Research shows the average hospital is at risk of losing $4 million due to poor communication. That’s why smart hospitals are responding quickly by planning for smartphone integration. But it takes more than just the technology to make it successful – it also takes the proper implementation strategy and a change in workflow. Denis Baker, CIO of Sarasota Memorial Health Care System, and Melita Howell, Application Architect of Texas Children’s Hospital, share secrets to a successful smartphone integration strategy. By attending this complimentary webinar, you will:
- Learn the critical steps involved in developing and executing a mobile strategy.
- Gain essential tips on how to successfully implement and roll out smartphone technology.
- Learn how to bridge the gap between IT and clinical.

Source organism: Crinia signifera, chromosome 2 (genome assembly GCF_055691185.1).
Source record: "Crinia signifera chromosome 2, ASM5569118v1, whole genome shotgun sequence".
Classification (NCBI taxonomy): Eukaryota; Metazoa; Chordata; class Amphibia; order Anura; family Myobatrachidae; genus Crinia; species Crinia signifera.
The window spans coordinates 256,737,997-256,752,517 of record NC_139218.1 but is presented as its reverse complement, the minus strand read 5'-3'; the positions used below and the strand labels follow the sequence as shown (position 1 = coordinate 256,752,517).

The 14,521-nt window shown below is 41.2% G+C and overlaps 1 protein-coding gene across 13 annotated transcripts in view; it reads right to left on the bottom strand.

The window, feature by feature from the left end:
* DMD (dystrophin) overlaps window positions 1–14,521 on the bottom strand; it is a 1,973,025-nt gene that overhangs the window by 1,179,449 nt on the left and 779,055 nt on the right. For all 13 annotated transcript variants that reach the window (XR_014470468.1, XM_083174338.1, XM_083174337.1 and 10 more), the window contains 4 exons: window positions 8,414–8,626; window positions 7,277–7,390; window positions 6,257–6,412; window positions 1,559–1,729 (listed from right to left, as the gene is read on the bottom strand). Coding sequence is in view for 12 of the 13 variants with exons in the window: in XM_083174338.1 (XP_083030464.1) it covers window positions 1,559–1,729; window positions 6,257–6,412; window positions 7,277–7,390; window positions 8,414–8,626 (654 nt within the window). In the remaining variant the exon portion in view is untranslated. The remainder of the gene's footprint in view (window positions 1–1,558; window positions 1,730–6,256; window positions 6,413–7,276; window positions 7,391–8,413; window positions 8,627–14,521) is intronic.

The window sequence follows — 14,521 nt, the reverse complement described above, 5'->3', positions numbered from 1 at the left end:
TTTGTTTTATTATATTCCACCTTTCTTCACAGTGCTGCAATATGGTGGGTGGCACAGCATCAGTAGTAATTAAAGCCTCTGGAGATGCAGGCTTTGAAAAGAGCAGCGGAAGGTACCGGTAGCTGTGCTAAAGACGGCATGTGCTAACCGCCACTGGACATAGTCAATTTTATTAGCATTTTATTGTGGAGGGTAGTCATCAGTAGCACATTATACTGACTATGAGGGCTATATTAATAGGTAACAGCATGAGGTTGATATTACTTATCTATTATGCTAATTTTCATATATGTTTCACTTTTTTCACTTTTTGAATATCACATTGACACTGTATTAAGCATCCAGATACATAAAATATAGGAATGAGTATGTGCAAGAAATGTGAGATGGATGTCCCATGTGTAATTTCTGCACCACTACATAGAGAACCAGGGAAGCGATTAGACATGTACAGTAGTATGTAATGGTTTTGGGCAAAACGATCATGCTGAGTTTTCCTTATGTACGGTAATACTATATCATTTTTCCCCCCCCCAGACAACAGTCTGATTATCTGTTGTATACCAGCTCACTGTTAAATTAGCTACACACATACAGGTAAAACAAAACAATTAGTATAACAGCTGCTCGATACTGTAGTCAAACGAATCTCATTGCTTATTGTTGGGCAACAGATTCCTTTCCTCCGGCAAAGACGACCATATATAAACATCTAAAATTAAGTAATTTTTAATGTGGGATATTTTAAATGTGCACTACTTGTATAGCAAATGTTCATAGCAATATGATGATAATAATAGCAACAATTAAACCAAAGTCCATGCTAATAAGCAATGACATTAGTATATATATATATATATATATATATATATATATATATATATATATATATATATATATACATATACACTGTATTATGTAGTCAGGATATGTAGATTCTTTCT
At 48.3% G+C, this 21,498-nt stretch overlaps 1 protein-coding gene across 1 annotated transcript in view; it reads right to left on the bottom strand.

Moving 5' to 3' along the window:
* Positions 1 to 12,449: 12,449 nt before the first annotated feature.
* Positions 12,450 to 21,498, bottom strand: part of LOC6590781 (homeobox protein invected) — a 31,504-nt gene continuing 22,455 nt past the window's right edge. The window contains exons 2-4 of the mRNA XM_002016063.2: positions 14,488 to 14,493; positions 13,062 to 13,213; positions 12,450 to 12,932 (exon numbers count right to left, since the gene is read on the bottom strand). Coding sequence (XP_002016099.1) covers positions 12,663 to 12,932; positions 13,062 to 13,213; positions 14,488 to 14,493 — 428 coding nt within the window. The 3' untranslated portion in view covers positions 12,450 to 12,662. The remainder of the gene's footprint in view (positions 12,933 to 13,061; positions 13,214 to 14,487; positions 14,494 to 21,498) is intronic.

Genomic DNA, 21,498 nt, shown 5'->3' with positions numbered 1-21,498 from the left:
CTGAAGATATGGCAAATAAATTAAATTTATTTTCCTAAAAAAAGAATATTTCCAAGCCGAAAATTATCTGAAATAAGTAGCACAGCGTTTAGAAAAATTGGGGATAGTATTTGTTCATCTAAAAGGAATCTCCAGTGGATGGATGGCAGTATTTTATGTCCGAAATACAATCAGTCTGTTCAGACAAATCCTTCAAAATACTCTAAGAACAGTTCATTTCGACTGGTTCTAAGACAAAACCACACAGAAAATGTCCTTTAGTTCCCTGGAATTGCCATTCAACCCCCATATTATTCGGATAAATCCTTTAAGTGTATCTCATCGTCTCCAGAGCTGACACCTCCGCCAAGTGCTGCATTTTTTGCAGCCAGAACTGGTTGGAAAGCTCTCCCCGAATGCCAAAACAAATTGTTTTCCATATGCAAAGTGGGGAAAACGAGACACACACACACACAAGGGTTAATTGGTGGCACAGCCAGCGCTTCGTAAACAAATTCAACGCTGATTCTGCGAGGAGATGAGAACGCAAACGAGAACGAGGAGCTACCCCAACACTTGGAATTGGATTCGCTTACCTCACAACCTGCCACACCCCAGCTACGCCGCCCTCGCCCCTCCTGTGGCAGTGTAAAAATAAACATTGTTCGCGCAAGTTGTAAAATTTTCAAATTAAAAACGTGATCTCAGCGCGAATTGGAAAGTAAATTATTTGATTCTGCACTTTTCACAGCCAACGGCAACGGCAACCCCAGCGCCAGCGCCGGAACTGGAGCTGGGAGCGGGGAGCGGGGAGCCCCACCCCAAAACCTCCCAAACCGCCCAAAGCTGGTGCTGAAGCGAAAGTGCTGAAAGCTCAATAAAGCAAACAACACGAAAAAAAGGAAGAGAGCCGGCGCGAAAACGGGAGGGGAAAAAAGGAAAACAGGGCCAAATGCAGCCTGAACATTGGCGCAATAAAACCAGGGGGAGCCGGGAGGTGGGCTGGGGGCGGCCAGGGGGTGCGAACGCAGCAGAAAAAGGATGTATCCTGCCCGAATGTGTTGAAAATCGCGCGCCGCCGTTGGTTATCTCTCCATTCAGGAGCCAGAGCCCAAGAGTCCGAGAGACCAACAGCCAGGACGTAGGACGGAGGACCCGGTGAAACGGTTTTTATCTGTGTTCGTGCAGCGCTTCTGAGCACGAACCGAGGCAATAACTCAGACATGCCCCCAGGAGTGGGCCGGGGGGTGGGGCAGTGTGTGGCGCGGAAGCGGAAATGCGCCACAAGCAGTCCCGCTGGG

- Receive reference documents such as checklists, white papers and much more.
Denis Baker, Former Chief Information Officer, Sarasota Memorial Health Care System
Denis Baker was appointed Sarasota Memorial’s Vice President and Chief Information Officer in February of 2000. Previously, he served five years as the health care system’s director of Information Services. Under his administration, Sarasota Memorial undertook system-wide improvements, including upgrades to become Y2K compliant and conversion to electronic medical records, among other initiatives. Before coming to Sarasota Memorial, he served as the Vice President and Chief Information Officer for The Sisters of Mercy-Cincinnati Region for four years. He holds a Master’s degree from Marylhurst College in Oregon.
Melita Howell, Application Architect, Texas Children’s Hospital
Melita Howell has over 25 years of experience in healthcare information systems, integrating diverse technology, applications and processes into cohesive, enterprise-wide systems. She specializes in complex workflow design and system integration at the point of care, including medical device integration, critical communication and alarm management. Melita has worked for Texas Children’s Hospital, located in the Texas Medical Center, for more than 10 years.